Comics are a visual medium, but so often criticism of the medium hinges on narrative, ignoring or minimizing the visual storytelling and unique structures that make comics so different from cinema and photography. We’ve decided to change that up with a feature in Loser City that we’re calling Anatomy of a Page, in which we explore pages and panels that showcase the language of comics and how the best visual storytellers maximize the freedom of comics in order to tell stories that can’t be told anywhere else. Continuing today’s love affair with Study Group Comics, we’ve decided to explore the seventh page of part two of Reid Psaltis’ fascinating comic Kingdom/Order.
A basically dialogue free exploration of man vs. nature, Reid Psaltis’ Kingdom/Order is a difficult work to accurately describe. Psaltis’ style in the comic is part Black Hole-era Charles Burns, part Tom Kaczynski’s Beta Testing the Apocalypse and utterly transfixing. Psaltis masterfully details the forest environment the work is set in with a passionate but accurate eye, flooding the scenery with menacing shadows and sharp intrusions of foliage that hint at the nightmares of prey everywhere, but the artist goes more abstract in the speech bubbles of his animal and human characters. Where those white spaces would be filled with dialogue, Psaltis instead crafts shadowy, abstract shapes that are nonetheless immediately clear. Part two of the story finds a regular office drone lost in the woods with only a rabbit for a guide; though the man and the rabbit come from vastly different places and have entirely unique perspectives, they both understand the need to get away from the creatures that would do them harm and minor glances tell them all they need to know.
On this page, Psaltis bookends the “dialogue” exchange in the middle panels with a top tier panel introducing the rabbit and the man to each other and a bottom tier panel introducing the reader to the threat that looms over both of them. The top panel has the rabbit speaking its intent in the form of an abstract representation of the thorn bush it hopes to run into which the man is inconveniently blocking. The middle panels are static and have a bookend of their own, as the man’s expressions flank the rabbit’s look of concerned surprise. In that moment, which is frozen in a way that is basically unique to comic storytelling, the reader is forced to flip between those expressions the man makes while the rabbit’s puzzled face anchors our view, forcing that confusion to be front and center in our minds as we translate the man’s facial language.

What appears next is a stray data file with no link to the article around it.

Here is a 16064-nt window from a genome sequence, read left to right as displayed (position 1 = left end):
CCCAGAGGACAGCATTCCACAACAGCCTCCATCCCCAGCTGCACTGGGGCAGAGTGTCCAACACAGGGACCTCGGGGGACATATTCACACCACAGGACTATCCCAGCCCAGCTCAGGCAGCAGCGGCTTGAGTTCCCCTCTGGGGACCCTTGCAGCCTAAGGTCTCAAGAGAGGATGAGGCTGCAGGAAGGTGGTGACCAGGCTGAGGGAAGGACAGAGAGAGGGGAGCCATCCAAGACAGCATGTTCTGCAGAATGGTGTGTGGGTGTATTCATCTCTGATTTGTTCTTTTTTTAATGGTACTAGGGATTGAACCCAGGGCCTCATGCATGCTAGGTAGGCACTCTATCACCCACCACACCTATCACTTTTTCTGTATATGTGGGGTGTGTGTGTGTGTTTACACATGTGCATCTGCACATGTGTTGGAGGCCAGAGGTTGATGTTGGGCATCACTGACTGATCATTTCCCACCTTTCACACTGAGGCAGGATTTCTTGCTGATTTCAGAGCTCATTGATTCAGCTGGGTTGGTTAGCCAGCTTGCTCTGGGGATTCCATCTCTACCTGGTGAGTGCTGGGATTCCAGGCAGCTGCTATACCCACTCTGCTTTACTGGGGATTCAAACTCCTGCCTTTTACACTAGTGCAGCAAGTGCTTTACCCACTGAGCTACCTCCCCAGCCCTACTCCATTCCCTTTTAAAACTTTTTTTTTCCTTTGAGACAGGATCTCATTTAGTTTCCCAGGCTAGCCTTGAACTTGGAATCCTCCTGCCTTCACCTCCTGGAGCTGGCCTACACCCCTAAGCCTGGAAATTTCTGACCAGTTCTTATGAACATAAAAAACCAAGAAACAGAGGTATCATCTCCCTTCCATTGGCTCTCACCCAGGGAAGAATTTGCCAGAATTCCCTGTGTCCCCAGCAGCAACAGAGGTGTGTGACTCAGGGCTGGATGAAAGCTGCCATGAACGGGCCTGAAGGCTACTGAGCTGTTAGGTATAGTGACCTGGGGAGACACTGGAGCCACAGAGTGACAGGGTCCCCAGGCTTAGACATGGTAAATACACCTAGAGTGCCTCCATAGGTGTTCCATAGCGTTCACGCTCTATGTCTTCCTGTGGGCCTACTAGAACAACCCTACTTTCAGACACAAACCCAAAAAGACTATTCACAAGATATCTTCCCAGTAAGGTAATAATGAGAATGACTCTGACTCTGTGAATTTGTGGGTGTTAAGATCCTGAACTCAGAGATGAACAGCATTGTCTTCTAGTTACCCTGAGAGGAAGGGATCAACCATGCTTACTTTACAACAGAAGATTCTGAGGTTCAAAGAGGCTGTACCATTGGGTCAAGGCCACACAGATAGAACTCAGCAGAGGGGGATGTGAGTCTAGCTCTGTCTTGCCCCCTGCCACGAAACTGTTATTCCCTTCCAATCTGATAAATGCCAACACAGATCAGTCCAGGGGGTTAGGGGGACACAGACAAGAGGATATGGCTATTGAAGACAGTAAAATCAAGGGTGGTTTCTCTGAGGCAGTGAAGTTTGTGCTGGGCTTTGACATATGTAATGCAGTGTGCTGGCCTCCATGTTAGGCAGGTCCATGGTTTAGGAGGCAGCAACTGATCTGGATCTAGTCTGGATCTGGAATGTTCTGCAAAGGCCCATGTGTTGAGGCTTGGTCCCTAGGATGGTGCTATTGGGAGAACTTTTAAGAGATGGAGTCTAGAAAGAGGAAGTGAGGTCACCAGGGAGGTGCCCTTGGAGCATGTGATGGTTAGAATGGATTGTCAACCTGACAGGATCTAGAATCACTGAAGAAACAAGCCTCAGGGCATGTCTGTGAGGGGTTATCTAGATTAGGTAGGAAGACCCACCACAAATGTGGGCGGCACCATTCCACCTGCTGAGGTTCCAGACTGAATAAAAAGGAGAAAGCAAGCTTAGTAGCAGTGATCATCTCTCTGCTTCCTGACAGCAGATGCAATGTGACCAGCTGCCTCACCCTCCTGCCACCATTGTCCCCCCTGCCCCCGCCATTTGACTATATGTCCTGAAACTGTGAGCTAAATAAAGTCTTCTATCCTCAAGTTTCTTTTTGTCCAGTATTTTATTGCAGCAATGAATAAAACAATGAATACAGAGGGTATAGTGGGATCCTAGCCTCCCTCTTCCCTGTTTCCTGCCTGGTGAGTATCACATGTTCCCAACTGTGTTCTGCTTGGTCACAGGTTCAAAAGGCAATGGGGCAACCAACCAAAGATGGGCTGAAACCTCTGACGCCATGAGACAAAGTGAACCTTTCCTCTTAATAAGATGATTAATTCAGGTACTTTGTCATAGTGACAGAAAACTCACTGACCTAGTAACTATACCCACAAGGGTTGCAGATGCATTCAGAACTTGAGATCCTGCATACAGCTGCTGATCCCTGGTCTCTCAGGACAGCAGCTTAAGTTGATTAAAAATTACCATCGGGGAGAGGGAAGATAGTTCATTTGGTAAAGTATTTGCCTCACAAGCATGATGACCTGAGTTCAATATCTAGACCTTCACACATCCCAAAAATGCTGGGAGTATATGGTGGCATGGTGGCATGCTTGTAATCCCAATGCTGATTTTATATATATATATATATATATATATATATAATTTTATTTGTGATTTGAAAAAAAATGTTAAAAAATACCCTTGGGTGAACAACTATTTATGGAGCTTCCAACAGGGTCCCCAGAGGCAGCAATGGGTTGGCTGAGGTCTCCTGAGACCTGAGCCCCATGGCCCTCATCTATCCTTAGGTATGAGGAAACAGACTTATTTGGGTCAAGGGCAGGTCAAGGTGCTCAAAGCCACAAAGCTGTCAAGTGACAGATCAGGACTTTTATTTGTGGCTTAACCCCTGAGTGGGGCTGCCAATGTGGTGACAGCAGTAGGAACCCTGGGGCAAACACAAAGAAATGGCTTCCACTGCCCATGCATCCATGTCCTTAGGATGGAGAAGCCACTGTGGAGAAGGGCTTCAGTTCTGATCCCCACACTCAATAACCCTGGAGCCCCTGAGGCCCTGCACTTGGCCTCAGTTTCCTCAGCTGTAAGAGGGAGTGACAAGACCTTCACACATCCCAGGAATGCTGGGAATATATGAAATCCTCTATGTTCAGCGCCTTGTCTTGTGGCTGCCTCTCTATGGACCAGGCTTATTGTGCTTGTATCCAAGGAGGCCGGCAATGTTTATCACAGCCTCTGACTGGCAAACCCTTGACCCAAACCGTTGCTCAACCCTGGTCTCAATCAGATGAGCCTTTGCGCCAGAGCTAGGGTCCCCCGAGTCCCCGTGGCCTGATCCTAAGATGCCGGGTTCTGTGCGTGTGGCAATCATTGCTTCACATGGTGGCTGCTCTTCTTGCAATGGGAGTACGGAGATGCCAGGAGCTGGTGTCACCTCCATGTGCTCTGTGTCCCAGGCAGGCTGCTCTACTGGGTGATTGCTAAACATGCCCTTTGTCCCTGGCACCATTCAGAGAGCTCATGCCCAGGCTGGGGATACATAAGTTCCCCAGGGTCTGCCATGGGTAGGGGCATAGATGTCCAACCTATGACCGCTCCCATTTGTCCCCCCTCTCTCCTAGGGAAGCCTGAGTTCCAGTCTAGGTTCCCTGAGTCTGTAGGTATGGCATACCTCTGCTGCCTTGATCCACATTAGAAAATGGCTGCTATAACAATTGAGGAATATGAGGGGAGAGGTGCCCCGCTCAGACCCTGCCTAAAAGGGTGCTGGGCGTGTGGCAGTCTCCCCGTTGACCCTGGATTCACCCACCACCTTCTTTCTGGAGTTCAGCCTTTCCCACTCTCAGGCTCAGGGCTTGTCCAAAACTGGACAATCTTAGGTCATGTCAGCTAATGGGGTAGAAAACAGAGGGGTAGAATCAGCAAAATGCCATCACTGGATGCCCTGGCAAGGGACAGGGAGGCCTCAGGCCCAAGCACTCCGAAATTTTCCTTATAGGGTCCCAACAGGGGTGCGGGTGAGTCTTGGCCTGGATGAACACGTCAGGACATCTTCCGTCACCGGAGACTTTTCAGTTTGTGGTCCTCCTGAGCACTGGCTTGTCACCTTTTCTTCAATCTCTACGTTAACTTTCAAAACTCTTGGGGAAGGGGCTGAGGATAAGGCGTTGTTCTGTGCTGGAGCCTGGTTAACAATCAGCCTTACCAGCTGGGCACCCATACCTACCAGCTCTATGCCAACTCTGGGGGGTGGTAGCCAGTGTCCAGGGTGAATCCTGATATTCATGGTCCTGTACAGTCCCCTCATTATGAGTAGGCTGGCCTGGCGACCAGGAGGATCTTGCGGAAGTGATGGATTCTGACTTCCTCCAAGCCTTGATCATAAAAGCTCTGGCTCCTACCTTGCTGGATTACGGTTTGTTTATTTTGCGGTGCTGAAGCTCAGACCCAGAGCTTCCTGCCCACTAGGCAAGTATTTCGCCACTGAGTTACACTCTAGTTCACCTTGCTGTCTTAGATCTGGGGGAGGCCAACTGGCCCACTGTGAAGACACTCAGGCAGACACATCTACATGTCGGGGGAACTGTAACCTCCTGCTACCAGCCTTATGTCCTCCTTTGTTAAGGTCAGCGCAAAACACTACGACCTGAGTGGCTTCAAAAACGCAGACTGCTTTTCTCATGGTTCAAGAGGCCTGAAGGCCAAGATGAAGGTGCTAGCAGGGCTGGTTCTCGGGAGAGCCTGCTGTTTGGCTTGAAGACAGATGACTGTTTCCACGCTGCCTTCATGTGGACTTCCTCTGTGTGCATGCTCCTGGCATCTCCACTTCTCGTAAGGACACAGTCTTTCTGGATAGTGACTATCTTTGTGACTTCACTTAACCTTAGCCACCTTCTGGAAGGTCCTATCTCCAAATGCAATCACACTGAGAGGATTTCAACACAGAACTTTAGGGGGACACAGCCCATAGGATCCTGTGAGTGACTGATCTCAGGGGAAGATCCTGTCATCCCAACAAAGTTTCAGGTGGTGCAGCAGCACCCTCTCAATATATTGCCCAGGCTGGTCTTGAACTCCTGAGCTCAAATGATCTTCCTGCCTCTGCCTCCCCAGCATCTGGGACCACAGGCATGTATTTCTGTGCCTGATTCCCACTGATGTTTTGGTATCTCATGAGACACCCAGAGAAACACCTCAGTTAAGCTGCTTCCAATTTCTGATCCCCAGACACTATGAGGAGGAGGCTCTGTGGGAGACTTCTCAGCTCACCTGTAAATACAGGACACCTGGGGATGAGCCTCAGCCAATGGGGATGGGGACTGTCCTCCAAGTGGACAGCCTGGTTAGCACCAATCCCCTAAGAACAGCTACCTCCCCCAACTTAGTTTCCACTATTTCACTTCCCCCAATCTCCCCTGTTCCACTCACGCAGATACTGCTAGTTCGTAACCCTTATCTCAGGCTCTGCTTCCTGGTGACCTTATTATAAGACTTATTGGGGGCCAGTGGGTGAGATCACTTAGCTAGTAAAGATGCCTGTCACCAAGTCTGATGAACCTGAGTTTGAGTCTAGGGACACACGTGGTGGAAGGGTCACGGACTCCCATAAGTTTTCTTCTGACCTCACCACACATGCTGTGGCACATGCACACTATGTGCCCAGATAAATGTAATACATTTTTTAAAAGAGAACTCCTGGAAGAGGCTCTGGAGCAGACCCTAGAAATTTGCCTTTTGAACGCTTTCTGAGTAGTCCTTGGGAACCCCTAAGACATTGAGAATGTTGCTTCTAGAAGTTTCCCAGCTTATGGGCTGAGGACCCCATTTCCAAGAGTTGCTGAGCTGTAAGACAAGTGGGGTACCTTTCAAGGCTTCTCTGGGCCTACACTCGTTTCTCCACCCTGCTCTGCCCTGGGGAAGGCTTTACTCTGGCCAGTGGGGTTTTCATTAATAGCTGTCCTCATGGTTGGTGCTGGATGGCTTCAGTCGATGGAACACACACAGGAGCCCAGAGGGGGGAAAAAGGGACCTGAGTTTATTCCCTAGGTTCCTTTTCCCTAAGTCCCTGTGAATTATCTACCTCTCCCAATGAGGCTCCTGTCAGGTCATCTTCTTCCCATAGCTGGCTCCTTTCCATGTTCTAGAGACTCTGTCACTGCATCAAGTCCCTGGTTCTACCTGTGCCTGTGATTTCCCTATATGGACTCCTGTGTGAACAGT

That frozen time technique also allows the reader to move from those middle expressions to the relative calm of the top panel and the menace that is promised in the shadowy figure of the wolf lurking dead center at the bottom. As readers we have the benefit of drinking in all the scenery and enjoying the dangerous calm Psaltis has created, but we’re also immediately aware of the threat poised by the wolf and what it means for the rabbit in particular but also for the man. Films are able to create drama through a lack of sound and video games are able to artfully craft moments of frozen time where one can think of what to do next, but neither medium is able to quite capture shifting perspectives and landscapes as efficiently as Psaltis is able to with his comic or to utilize such an abstract yet readable form of communication. Psaltis’ work on Kingdom/Order is an utterly unique and beautiful representation of how comics can be so simple and complex at once, how they’re able to communicate with such emotion and intensity but also be completely clear and understandable without the burden of written language.
Nick Hanover got his degree from Disneyland, but he’s the last of the secret agents and he’s your man. Which is to say you can find his particular style of espionage here at Loser City as well as Ovrld, where he contributes music reviews and writes a column on undiscovered Austin bands. You can also flip through his archives at Comics Bulletin, which he is formerly the Co-Managing Editor of, and Spectrum Culture, where he contributed literally hundreds of pieces for a few years. Or if you feel particularly adventurous, you can always witness his odd .gif battles with Dylan Garsee on twitter: @Nick_Hanover